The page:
The friendly guy at the Nature Coast Outpost on the Chassahowitzka River directed us first to a murky hole where manatees nosed up against our kayaks, and then to a beautiful sliver of spring-fed water called Baird Creek.
We saw tufts of hammock crowded with cedars and cabbage palms; we saw jumping mullet, great blue herons and snowy egrets. But, until we had nearly returned to the main channel, we didn't see a single other person.
"Amazing!'' said my sister, Jessie, who visited us last week from Brooklyn. "It's like Costa Rica or something.''
Yep, and all within a half-hour drive of most of Hernando County. So, everything about our trip on the Chaz, as it is affectionately known, was great.
Except the price: nearly $170 for less than two hours on the river.
And, believe it or not, we got a break. Because we didn't get started until after 3 p.m., Nature Coast charged us the normal half-day rate — $40, plus tax — for four single-seat kayaks rather than the five we actually used.
Otherwise, the bill would have come to more than $200. Talk about amazing.
I know. I have no right to complain about a price I agreed to. Also, owner Norm Busche said his rates are competitive, which is mostly true.
Liveries I checked with on the Weeki Wachee and the Withlacoochee charged about the same amount to rent kayaks as Nature Coast, though this included transport to allow for a downstream float. In all cases, kayak rentals cost far more than canoes, which partly explains my sticker shock.
Still, the more I thought about it, the more it bugged me.
Chassahowitzka River Campground, where Nature Coast leases space, belongs to us — purchased by the Southwest Florida Water Management District, run by Citrus County, and serving as the gateway to a regional recreational resource.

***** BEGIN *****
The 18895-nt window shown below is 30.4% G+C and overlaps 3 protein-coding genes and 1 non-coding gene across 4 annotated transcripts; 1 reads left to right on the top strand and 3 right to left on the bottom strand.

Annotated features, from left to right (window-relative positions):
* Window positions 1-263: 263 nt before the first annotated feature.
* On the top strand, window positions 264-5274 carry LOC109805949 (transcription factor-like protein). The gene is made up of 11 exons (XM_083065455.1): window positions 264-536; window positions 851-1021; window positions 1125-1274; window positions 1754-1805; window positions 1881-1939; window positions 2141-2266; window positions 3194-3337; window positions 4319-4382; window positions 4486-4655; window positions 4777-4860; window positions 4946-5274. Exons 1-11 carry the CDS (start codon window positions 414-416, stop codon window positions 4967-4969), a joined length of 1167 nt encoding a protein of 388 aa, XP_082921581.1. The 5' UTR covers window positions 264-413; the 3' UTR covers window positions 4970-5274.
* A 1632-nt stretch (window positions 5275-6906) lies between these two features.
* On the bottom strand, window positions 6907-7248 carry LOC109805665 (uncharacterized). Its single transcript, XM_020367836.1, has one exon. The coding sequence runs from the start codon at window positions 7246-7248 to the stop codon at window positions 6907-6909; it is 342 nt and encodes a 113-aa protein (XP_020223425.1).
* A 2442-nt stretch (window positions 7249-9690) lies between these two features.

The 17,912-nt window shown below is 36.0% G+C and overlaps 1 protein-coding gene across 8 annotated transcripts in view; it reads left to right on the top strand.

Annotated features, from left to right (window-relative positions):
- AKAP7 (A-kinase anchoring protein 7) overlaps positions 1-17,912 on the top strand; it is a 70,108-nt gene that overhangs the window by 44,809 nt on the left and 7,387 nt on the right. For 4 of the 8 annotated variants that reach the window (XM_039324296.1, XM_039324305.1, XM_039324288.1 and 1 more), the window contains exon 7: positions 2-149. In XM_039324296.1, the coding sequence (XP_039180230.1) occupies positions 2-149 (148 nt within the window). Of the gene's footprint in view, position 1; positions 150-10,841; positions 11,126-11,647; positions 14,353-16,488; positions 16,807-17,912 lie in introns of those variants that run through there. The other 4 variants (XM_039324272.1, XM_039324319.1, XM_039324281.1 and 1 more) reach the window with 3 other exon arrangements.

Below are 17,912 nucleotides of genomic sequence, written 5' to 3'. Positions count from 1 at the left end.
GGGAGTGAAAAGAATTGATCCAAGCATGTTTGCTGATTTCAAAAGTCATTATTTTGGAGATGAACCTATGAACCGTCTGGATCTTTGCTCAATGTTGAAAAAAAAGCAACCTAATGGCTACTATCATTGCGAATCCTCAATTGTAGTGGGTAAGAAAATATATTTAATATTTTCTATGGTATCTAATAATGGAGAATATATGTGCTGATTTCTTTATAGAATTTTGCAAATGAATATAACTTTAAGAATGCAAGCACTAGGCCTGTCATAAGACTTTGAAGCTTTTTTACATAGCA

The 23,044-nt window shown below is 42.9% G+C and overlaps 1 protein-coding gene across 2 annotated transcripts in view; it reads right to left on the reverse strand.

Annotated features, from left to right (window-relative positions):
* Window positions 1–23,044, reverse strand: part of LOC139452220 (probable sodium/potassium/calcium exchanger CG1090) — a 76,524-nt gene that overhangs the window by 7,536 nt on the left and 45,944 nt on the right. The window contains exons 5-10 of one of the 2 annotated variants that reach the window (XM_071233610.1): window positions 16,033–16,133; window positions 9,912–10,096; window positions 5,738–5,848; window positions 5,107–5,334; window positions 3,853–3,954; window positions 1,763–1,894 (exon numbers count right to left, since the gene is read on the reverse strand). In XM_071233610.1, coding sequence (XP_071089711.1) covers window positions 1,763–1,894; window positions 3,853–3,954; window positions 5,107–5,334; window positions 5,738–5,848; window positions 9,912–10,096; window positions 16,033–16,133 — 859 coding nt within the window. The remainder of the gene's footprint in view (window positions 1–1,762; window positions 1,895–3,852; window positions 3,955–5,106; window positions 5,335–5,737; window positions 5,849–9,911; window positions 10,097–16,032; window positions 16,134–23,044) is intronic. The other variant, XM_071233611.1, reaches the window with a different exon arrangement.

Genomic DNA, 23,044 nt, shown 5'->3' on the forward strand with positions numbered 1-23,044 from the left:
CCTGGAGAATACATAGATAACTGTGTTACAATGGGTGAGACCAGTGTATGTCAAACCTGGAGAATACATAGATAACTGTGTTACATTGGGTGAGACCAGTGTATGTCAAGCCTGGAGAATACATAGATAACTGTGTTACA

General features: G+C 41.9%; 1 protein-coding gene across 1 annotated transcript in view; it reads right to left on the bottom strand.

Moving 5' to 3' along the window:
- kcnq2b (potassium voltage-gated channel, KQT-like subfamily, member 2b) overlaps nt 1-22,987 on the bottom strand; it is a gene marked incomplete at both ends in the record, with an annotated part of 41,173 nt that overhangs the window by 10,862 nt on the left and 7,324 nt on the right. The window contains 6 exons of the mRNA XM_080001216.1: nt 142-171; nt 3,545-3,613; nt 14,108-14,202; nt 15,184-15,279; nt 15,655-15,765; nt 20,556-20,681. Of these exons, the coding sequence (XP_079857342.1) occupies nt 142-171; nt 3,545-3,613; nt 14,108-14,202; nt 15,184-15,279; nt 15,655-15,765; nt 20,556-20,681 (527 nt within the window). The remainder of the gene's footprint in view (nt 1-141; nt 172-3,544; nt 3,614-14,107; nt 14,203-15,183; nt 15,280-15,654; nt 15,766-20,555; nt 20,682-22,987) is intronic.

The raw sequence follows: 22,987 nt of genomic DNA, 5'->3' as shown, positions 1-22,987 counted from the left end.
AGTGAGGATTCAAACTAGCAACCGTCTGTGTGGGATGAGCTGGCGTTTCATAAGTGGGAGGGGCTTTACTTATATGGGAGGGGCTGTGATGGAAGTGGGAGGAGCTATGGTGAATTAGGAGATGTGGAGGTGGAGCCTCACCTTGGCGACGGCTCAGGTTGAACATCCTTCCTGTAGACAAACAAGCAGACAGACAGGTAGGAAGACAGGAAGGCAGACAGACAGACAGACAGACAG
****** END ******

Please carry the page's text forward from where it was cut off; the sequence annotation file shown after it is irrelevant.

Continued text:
I think activities on public land should be affordable for the public. I don't think they should generate revenue for government, as Nature Coast does. (Citrus says it needs the lease payments to help operate the campground.)
Things usually get worse when private companies are invited in to help raise this money. They, naturally, take their own cut, a detail sometimes overlooked by those who extol the efficiencies of privatization.
Remember President Bush's doomed plan to turn Social Security over to Wall Street? Think how you'd feel now if your weekly payments had gone to subsidize bonuses for the likes of Lehman Bros. chief executive Richard Fuld.
Okay, Busche is no Fuld. So let's compare Nature Coast with an operation more its own size.
Over at Fort Cooper State Park, south of Inverness, visitors can pick up paddles, life jackets and a key from the ranger at the front gate, and help themselves to a canoe.
No, Fort Cooper doesn't offer the natural spectacle of the Chaz, especially during the current drought, but check out the price: $5 an hour. Two canoes for our party of five, multiplied by two hours, equals $20, or 12 percent of our cost at Nature Coast.
Pretty efficient, isn't it?